Having said that . . . .

    Public transportation is heavily subsidized in California too.

    There is not way BART, the various County Transits, Light Rail and Caltrains operate at anything other than a substantial deficit. After all these years they are still in business thanks to huge subsidies.

    In California, propositions for increasing taxes to pay for public transportation get voter approval fairly regularly. The reason? People think, “I am going to vote for BART so other people will take it and leave more room for me and my car on the road.”

    Here in Santa Clara County, I doubt is possible to create an effective and practical public transportation system. We are too big and too spread out.

    You want to get on a bus/train/subway close to your house, make one transfer and get to your destination. Pick two points in for start and finish. Can you get there from here? If so, what is the time compared to driving? Some one making 100K/year is not going to add an hour to their commute.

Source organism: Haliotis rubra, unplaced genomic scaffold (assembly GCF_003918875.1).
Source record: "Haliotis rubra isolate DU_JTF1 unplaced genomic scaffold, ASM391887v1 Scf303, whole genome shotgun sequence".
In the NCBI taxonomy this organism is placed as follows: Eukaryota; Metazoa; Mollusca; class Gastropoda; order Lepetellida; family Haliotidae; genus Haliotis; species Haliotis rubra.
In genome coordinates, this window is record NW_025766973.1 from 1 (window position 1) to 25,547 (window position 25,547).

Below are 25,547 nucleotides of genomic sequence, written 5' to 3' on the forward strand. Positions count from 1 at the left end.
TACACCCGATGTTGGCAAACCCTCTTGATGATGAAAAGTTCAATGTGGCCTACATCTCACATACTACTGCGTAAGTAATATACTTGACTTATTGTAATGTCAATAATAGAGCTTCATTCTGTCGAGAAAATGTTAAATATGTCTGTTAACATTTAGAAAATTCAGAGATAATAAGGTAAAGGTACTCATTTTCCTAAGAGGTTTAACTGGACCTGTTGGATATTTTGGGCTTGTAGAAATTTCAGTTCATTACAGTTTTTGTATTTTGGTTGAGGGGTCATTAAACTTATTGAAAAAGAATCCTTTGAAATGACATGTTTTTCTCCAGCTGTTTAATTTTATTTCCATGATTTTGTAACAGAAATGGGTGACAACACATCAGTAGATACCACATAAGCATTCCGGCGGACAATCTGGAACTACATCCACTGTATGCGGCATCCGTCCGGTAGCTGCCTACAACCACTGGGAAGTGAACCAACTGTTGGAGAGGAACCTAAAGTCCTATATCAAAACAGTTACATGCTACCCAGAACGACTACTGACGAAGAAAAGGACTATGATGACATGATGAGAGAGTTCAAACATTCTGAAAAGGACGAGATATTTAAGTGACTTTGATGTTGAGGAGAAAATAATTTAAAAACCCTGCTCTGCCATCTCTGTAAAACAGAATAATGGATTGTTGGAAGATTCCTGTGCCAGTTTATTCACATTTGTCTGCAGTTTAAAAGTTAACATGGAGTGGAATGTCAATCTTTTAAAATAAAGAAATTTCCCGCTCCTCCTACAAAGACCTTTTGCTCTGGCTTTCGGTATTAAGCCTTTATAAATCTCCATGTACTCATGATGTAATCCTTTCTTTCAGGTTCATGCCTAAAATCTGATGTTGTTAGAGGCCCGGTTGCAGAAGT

In Silicon Valley, there would have to be a huge and complex grid with buses spaced 10-15 minutes apart. With all the stops, it might take you hours to get somewhere.

    Manhattan can do it with a good dense grid, subways every 5-10 minutes and it is not that big of an area to cover. Plus being a subway, they have their own unimpeded paths, not stop lights and cross traffic.

  • Derrick

    I woke up this morning wondering if my message last evening was too combative or polarizing. A close personal friend of mine works in head injury trauma and rehabilitation at Valley Medical Center, and has told me first hand all the horrible stories about people driving drunk, not wearing seatbelts, car surfing, playing chicken, and all sorts of high-risk behavior that, in addition to high human cost, needlessly strains the already stretched thin resources of this hospital. And that got me pretty fired up, and my post reflected that.

    So perhaps, public investment in public transportation can be seen as a public health and safety investment, which makes it worth subsidizing. Someone could run the numbers to see how many cars it takes off the street, how many accidents it would prevent, and what the cost of the accidents would be. And of course, if it takes high risk drivers off the road, such as those who have had a few drinks, that would further justify the investment.

    It is also an economic development issue. As Beer By Bart shows, certain businesses are strengthened by a public transportation system. So public tranportation is also an investment in economic development, to be repaid in business taxes.